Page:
Imagining class

A study into material social class position, subjective identification, and voting behavior across Europe

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Abstract

The traditional approach to class voting has largely ignored the question whether material class positions coincide with subjective class identification. Following Sosnaud et al. (2013), this study evaluates party preferences when Europeans’ material and subjective social class do not coincide. Seminal studies on voting behavior have suggested that members of lower classes are more likely to vote for the economic left and cultural right and that higher classes demonstrate the opposite pattern. Yet, these studies have on the one hand overlooked the possibility that there is a mismatch between the material class people can be classified in and the class they think they are part of, and on the other hand the consequences of this discordant class identification on voting behavior. Analyzing the 2009 wave of the European Elections Study, we find that the majority of the Europeans discordantly identify with the middle class, whereas only a minority of the lower and higher classes concordantly identify with their material social class. Further, material class only seems to predict economic voting behavior when it coincides with subjective class; for instance, individuals who have an inflated class identification are more likely to vote for the economic left, even when they materially can be classified as middle or high class. We conclude this paper with a discussion on scholarly debates concerning class and politics.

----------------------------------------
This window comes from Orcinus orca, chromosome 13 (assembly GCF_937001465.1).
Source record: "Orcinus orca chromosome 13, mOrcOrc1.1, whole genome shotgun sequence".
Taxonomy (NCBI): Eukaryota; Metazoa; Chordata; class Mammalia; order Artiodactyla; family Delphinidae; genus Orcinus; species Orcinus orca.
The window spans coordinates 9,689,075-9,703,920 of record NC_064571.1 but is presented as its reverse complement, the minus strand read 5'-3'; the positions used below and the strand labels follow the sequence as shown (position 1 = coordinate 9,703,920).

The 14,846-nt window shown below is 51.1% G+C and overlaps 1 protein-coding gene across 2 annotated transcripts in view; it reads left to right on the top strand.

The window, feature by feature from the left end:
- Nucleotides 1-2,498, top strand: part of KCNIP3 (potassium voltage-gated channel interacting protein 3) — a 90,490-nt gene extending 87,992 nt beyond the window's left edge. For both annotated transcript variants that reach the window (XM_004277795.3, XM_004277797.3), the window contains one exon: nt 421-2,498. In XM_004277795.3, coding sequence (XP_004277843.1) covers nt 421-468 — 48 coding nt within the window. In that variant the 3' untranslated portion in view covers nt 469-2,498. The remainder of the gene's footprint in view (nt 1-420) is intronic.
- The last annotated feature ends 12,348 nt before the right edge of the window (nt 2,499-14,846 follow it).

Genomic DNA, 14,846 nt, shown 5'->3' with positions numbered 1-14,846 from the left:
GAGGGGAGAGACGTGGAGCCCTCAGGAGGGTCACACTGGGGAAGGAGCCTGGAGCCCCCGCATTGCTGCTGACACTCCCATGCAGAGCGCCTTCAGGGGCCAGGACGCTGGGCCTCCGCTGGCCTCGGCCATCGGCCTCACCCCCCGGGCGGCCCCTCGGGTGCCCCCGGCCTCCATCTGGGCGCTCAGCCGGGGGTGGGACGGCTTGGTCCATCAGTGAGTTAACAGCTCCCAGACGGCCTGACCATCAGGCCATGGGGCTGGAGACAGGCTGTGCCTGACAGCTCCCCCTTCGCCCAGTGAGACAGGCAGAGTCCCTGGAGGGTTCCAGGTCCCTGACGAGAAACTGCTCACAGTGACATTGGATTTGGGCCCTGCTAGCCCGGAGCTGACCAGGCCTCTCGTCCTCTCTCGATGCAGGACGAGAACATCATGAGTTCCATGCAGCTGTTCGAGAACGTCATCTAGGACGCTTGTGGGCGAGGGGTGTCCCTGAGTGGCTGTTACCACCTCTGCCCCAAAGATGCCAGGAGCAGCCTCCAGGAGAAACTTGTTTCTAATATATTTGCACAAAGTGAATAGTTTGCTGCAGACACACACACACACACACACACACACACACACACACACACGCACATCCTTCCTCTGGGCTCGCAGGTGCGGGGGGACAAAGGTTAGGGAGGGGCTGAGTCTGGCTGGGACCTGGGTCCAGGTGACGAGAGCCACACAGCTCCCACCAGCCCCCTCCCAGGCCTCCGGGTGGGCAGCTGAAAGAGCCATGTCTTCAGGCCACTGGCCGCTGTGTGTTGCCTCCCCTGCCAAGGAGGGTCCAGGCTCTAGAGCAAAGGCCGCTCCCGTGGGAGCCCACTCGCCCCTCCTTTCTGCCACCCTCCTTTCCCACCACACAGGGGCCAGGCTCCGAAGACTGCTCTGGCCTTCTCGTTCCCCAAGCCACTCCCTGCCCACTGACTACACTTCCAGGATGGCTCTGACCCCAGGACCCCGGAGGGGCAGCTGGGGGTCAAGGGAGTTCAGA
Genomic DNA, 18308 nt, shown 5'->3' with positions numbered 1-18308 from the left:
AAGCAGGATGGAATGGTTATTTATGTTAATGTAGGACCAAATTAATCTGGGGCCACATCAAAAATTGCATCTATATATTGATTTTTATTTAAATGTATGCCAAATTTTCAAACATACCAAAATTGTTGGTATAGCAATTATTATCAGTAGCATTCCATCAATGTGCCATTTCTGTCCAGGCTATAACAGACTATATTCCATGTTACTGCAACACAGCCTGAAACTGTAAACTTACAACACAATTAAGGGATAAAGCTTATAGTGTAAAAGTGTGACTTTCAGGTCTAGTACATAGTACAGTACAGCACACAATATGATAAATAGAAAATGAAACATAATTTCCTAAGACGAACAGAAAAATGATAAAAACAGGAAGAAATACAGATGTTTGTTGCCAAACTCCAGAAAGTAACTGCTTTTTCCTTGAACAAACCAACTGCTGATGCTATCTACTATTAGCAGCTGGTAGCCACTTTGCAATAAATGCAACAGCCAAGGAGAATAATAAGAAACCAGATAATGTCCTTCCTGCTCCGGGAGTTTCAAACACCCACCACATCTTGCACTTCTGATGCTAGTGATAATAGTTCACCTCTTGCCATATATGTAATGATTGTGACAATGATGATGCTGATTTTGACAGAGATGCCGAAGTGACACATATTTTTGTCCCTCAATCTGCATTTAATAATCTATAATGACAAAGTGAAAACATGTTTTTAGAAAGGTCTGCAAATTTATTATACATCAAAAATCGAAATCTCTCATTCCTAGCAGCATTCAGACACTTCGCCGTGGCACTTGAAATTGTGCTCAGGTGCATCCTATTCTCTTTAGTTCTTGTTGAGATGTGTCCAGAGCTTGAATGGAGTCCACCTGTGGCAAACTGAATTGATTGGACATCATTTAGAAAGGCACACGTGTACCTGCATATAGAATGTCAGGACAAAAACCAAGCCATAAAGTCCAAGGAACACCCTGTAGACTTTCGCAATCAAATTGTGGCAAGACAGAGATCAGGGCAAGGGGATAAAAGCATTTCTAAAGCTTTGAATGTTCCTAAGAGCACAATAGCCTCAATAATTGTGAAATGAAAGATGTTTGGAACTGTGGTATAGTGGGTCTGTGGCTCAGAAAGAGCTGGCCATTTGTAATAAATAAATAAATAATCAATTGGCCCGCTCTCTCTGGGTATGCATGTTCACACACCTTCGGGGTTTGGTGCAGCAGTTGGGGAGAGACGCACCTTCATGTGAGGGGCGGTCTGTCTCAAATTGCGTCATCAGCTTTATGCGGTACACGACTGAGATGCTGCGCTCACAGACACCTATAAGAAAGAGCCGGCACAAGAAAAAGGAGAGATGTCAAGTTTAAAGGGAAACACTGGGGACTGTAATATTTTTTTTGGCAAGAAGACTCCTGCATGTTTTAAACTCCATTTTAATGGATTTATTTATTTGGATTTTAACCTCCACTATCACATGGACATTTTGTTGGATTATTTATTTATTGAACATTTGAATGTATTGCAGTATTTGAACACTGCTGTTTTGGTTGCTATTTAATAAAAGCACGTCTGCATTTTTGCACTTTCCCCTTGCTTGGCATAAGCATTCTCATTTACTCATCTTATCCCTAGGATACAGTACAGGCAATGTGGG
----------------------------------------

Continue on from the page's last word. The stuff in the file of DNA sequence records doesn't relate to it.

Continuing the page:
Original languageEnglish
Pages (from-to)71-89
JournalSocial Science Research
Volume70
DOIs
Publication statusPublished - 2018

Fingerprint

class position
voting behavior
social class
class identification
voter
party preference
economic behavior
election research
lower class
mismatch
middle class
voting
economics
minority
politics

Keywords

  • CLASS IDENTITY
  • COUNTRIES
  • Class voting
  • ELECTIONS
  • European elections study
  • INTERGENERATIONAL MOBILITY
  • INTERGROUP BEHAVIOR
  • Left-right voting
  • POLITICAL-ATTITUDES
  • SWITZERLAND
  • Social class
  • Social identity theory
  • UNITED-STATES
  • Voting behavior
  • WELFARE
  • WORKING-CLASS AUTHORITARIANISM

Cite this

@article{5a255e8ce47a4975a70bf60a305d673e,
title = "Imagining class: A study into material social class position, subjective identification, and voting behavior across Europe",